TYNDALL AIR FORCE BASE, Fla. --
Students attending air battle manager courses at the 337th Air Control Squadron resumed classes Jan. 7, 2019, at Tyndall Air Force Base, Fla., to complete their remaining coursework just three months after a direct hit from Hurricane Michael.
Early evaluations determined that the 337th ACS buildings sustained minimal roof and water damage, while equipment and systems remain in good condition. Repairs are ongoing, however leadership determined that ABM training should continue.
“The first steps after the storm, were to determine the capabilities that we still had,” said Lt. Col. Michael Lynch, 337th ACS commander. “There are three things that this squadron needs to continue the mission: the MU-2 contract training aircraft, the F-15 full motion trainers and our off-station capability to receive radar feed to control missions. All three mission capabilities survived the storm.”
Permanent party members of the squadron began returning to duty within weeks of the hurricane. Shortly after, more personnel returned upon securing housing and stabilizing their families’ wellbeing.
A crucial limiting factor for ABM training commencing was the return of the MU-2 aircraft Dec. 18, 2018, that evacuated ahead of Hurricane Michael. This significant milestone effectively reopened the ABM pipeline for the entire Air Force.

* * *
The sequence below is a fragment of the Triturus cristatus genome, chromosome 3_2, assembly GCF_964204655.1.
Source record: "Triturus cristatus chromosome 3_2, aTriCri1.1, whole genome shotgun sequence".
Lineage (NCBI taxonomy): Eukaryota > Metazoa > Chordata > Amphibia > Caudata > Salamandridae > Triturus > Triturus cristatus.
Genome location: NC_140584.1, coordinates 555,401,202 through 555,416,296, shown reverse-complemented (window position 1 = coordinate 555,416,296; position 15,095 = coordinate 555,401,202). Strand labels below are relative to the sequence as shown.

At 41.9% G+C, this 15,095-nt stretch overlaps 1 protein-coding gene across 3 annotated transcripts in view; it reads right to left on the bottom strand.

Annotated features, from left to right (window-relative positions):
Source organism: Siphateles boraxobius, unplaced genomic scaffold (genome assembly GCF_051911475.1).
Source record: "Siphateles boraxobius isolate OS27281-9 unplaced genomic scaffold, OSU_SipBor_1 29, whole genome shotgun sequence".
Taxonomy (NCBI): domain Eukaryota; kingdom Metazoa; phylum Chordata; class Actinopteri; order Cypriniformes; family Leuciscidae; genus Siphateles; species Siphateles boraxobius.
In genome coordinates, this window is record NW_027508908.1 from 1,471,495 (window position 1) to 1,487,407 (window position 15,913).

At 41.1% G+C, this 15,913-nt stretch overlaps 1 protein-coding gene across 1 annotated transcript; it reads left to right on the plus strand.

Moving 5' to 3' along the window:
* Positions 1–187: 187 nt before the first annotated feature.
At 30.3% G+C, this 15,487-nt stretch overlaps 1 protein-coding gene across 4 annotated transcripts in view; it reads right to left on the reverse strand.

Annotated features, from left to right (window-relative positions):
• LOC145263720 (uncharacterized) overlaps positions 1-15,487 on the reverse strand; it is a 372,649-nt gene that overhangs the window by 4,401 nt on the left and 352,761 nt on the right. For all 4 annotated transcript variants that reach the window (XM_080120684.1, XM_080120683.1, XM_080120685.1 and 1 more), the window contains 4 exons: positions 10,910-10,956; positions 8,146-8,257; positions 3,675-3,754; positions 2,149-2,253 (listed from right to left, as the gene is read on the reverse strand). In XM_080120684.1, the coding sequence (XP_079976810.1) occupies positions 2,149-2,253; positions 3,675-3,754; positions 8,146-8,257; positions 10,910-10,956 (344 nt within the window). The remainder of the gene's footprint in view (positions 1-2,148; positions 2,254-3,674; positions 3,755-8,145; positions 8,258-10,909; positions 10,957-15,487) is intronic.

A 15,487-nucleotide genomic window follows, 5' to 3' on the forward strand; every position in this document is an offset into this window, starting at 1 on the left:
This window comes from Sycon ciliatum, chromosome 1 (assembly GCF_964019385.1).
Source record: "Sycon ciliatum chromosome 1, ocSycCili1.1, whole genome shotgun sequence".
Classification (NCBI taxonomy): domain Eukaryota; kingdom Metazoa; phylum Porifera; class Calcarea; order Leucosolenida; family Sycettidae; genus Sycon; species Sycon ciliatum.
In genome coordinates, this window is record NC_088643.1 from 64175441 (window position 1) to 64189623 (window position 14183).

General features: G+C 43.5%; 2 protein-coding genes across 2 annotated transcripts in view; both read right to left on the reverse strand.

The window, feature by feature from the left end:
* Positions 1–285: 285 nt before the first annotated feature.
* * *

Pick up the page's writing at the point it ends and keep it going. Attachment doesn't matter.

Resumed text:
“It’s important to resume operations in the timeline that we are,” said Lynch. “We are the only ABM training squadron in the entire Air Force and if we stood up training any further the operational Air Force would not get the ABMs needed.”
Moving forward, the 337th ACS will continue the mission of graduating ABMs at Tyndall with no plan to relocate. Lynch says that is largely in part to the team work that took place shortly after the storm and that still continues to this day.
“Operationally, we are in a very good spot,” said Lynch. “We have everything we need to resume training, but we couldn’t have gotten here without the help from the 33rd Fighter Wing giving us a home over at Eglin to begin planning, the support of the 325th Fighter Wing helping us with the recovery process, as well as everybody involved in the squadron. There was significant stress, but everyone is getting it done. I couldn’t be more proud.”